Gears on a mountain bike: Mechanical vs electronic and which system is best

Gears on a mountain bike: Mechanical vs electronic and which system is best
(Image credit: Graham Cottingham)

Electronic shifting entered the mountain bike world a few years ago and is now commonplace on high-end bikes. However, it's not as novel as it once was, and mechanical shifting still dominates the market, making up some of the best MTB groupsets.

Both systems have their pros and cons, with one of the biggest separating factors being cost: electronic shifting will always be more expensive than mechanical. However, is the new tech worth it? Below we break down both drivetrain types so you can decide.

Shimano Deore

Shimano's Deore groupset is the workhorse in the company's range, found on a lot of low and mid-range bikes (Image credit: Guy Kesteven)

Mechanical shifting 

On a mechanical groupset, a shifter cable runs down the frame from the shifter levers on the bars to the derailleur. When the shifter is clicked, the cable actuates the derailleur, which then shifts the chain from one cog to another. 

Two benefits of this conventional shifting system are ubiquity and cost. The cheapest drivetrain parts that you can find will be mechanical. This matters both when initially buying the parts or a complete bike as well as when looking to buy replacement parts. The large manufacturers offer a multitude of drivetrains, ranging from dirt cheap to high-end. You will also be able to buy these parts nearly anywhere, and can walk into any bike shop and buy a spare shifter cable. 

A downside of mechanical shifting is the setup and maintenance. The shifter cable must sit in housing, and the cable and housing must be routed from the front of the bike to the rear. This will be done using guides on the outside of the frame or internally through the tubes, depending on the frame. Installing a cable and housing is relatively pain-free, but it does add an extra step. 

The existence of a shifter cable means an extra step when adjusting your MTB shifting, too. If the cable tension is off, the derailleur won't shift correctly, leading to skipped gears or the inability to shift. This means you have to pay more attention to what your bike is doing and know how to address shifting issues. The cable and housing can also wear down or break, and should be replaced periodically. 


SRAM recently released its GX AXS upgrade kit, a slightly cheaper alternative to the top of the line XX1 electronic shifting  (Image credit: Guy Kesteven)

Electronic shifting 

Electronic shifting is nearly identical to mechanical, but there is no shift cable or housing running down or inside the bike. When a rider pushes a button on the shifter, an electronic signal tells the derailleur to move the chain. Instead of relying on a shifting cable, it's all done thanks to a mini-computer. 

The most obvious thing to point out with electronic shifting is the steep price. SRAM's top-end electronic derailleur costs more than $700 on its own. If you want to convert your lower-end groupset to electronic, that'll cost $600 for the GX upgrade kit. Some may argue that the performance is worth the price, though.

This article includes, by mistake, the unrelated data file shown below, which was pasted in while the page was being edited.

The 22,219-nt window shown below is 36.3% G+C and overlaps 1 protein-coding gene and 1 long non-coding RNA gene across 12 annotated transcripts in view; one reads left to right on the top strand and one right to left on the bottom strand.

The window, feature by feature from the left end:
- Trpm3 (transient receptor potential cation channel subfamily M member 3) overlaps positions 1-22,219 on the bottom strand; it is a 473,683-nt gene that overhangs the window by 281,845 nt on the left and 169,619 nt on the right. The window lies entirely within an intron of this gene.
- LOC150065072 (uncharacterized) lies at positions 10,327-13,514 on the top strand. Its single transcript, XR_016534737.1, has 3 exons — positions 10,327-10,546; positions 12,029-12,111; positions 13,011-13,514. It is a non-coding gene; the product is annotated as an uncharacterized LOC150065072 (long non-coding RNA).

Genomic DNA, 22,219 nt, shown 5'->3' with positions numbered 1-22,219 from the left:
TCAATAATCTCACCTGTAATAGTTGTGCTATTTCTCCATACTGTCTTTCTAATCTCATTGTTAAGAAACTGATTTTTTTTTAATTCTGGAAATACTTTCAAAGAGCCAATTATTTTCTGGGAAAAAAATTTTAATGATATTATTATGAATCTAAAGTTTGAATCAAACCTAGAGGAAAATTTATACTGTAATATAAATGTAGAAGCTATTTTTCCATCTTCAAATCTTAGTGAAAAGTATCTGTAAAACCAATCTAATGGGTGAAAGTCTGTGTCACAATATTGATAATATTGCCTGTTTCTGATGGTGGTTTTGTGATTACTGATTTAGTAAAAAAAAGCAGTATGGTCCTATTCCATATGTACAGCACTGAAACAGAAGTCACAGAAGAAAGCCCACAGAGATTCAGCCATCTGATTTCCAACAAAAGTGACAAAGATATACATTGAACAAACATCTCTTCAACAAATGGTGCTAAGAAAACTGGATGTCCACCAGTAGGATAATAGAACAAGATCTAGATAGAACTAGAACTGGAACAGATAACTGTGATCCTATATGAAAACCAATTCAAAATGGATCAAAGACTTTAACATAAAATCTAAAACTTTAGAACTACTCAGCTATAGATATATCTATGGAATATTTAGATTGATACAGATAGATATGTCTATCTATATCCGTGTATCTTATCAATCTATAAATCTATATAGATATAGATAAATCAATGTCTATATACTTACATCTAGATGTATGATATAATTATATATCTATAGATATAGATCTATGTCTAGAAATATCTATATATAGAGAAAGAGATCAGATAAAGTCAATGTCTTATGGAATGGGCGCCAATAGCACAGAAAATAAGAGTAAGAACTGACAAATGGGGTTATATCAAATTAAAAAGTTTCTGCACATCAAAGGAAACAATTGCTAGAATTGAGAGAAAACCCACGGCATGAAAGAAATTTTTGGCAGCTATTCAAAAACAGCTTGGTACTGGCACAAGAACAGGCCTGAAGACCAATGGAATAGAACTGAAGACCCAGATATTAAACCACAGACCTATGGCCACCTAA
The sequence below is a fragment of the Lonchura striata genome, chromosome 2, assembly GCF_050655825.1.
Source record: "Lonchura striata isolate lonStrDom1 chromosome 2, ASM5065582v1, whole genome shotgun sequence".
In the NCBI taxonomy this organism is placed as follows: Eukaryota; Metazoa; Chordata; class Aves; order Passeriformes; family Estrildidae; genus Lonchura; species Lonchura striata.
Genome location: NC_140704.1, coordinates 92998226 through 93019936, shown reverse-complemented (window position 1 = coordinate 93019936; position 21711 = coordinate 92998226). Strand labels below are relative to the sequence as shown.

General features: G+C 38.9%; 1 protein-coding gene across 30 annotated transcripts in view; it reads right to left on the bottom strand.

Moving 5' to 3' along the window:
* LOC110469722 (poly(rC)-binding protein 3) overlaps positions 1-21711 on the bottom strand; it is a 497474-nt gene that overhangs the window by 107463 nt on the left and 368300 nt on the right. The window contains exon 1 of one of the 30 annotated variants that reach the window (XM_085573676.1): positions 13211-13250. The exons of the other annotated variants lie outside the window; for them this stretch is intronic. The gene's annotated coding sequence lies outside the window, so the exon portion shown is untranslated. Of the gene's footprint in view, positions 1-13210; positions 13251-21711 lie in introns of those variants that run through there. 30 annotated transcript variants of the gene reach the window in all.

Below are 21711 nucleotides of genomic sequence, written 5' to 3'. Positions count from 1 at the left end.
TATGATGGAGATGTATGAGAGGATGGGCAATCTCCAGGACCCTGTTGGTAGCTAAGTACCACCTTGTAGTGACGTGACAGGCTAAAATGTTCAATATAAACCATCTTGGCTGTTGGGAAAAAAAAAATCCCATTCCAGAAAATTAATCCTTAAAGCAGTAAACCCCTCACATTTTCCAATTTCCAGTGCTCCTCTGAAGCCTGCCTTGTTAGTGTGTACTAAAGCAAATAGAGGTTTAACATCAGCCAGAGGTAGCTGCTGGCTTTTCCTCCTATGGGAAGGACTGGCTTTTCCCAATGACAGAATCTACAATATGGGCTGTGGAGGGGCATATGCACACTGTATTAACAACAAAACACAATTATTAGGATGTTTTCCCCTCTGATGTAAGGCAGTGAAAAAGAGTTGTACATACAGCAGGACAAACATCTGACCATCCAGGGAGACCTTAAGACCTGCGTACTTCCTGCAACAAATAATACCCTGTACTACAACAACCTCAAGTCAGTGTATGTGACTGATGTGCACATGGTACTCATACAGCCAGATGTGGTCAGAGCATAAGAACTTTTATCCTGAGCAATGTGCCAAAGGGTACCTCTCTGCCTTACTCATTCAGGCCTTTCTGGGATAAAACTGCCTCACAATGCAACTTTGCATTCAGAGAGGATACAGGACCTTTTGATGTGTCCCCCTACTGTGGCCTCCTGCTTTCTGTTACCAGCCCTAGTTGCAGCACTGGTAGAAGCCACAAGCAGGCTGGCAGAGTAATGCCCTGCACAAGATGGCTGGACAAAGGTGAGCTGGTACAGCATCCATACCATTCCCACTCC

With an electronic system, there's no need for cable adjustments or maintenance. To set up the system, you simply have to pair the shifter control and the derailleur and set the derailleur limit screws. Shifting performance is also more accurate, precise, and faster. 

Electronic drivetrains also have some neat features. On SRAM's system, for example, the derailleur will protect against rock strikes with its overload clutch, which allows the derailleur to move more feely upon impact. Riders can also track metrics like how much time is spent in a certain cog. 

Another downside is that you have to remember to charge the system. Many riders have stories of having to ride home without the ability to shift because they forgot to charge their battery. While these systems have long battery lives, it's another thing that you have to think about. 

Which is best? 

Well, that depends on a number of factors. If you don't have a big budget, or simply don't want to spend a lot of money, mechanical shifting is the way to go. If you want the latest and greatest technology, nothing can beat electronic shifting. 

The biggest benefit of electronic shifting is the quality of the shifts, with motors perfectly controlling the movements of the derailleur, gear changes faster and more accurate so you can concentrate more on riding. There are maintenance benefits too, a simpler system, less maintenance and more customization mean you can quickly set up and simply tweak your drivetrain. However, some prefer the feel and sound of a more analog shift. 

With mechanical shifting, components are more widely available anywhere you go, and there is a far wider choice of drivetrains from manufacturers - whether you opt for one of the big two or an alternative like TRP, Box or Sunrace. There is no battery charging, although you will need to factor in more maintenance to keep it running smoothly as the cables stretch. In addition to a cheaper cost, many like having a system that has been refined over decades of development.

Ryan Simonovich

Ryan Simonovich has been riding and racing for nearly a decade. He got his start as a cross-country mountain bike racer in California, where he cultivated his love for riding all types of bikes. Ryan eventually gravitated toward enduro and downhill racing but has also been found in the occasional road and cyclo-cross events. Today, he regularly rides the trails of Durango, Colorado, and is aiming to make a career out of chronicling the sport of cycling. 

Rides: Santa Cruz Hightower, Specialized Tarmac SL4